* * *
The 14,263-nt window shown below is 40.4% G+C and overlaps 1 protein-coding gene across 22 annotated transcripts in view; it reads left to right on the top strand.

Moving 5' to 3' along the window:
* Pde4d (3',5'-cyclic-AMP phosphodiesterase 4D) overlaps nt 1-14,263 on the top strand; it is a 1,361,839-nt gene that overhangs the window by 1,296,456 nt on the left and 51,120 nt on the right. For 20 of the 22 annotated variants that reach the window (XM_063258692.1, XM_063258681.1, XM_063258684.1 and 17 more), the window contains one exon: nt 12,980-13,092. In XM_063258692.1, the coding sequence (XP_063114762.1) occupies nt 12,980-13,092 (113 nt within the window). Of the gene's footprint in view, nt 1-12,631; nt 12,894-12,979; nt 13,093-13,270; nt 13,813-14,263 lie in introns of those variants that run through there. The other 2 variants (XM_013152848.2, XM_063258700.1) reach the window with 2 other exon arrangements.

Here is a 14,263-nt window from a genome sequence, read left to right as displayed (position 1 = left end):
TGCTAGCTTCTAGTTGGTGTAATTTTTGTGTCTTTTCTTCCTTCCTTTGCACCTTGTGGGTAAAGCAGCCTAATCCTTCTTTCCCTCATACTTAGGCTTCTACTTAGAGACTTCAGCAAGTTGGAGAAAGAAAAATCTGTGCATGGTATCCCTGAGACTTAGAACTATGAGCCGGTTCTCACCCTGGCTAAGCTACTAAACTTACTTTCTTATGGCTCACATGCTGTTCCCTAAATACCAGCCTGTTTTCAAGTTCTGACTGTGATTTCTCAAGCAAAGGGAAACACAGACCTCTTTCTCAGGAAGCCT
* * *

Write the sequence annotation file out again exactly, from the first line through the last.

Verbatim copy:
The 14,263-nt window shown below is 40.4% G+C and overlaps 1 protein-coding gene across 22 annotated transcripts in view; it reads left to right on the top strand.

Moving 5' to 3' along the window:
* Pde4d (3',5'-cyclic-AMP phosphodiesterase 4D) overlaps nt 1-14,263 on the top strand; it is a 1,361,839-nt gene that overhangs the window by 1,296,456 nt on the left and 51,120 nt on the right. For 20 of the 22 annotated variants that reach the window (XM_063258692.1, XM_063258681.1, XM_063258684.1 and 17 more), the window contains one exon: nt 12,980-13,092. In XM_063258692.1, the coding sequence (XP_063114762.1) occupies nt 12,980-13,092 (113 nt within the window). Of the gene's footprint in view, nt 1-12,631; nt 12,894-12,979; nt 13,093-13,270; nt 13,813-14,263 lie in introns of those variants that run through there. The other 2 variants (XM_013152848.2, XM_063258700.1) reach the window with 2 other exon arrangements.

Here is a 14,263-nt window from a genome sequence, read left to right as displayed (position 1 = left end):
TGCTAGCTTCTAGTTGGTGTAATTTTTGTGTCTTTTCTTCCTTCCTTTGCACCTTGTGGGTAAAGCAGCCTAATCCTTCTTTCCCTCATACTTAGGCTTCTACTTAGAGACTTCAGCAAGTTGGAGAAAGAAAAATCTGTGCATGGTATCCCTGAGACTTAGAACTATGAGCCGGTTCTCACCCTGGCTAAGCTACTAAACTTACTTTCTTATGGCTCACATGCTGTTCCCTAAATACCAGCCTGTTTTCAAGTTCTGACTGTGATTTCTCAAGCAAAGGGAAACACAGACCTCTTTCTCAGGAAGCCT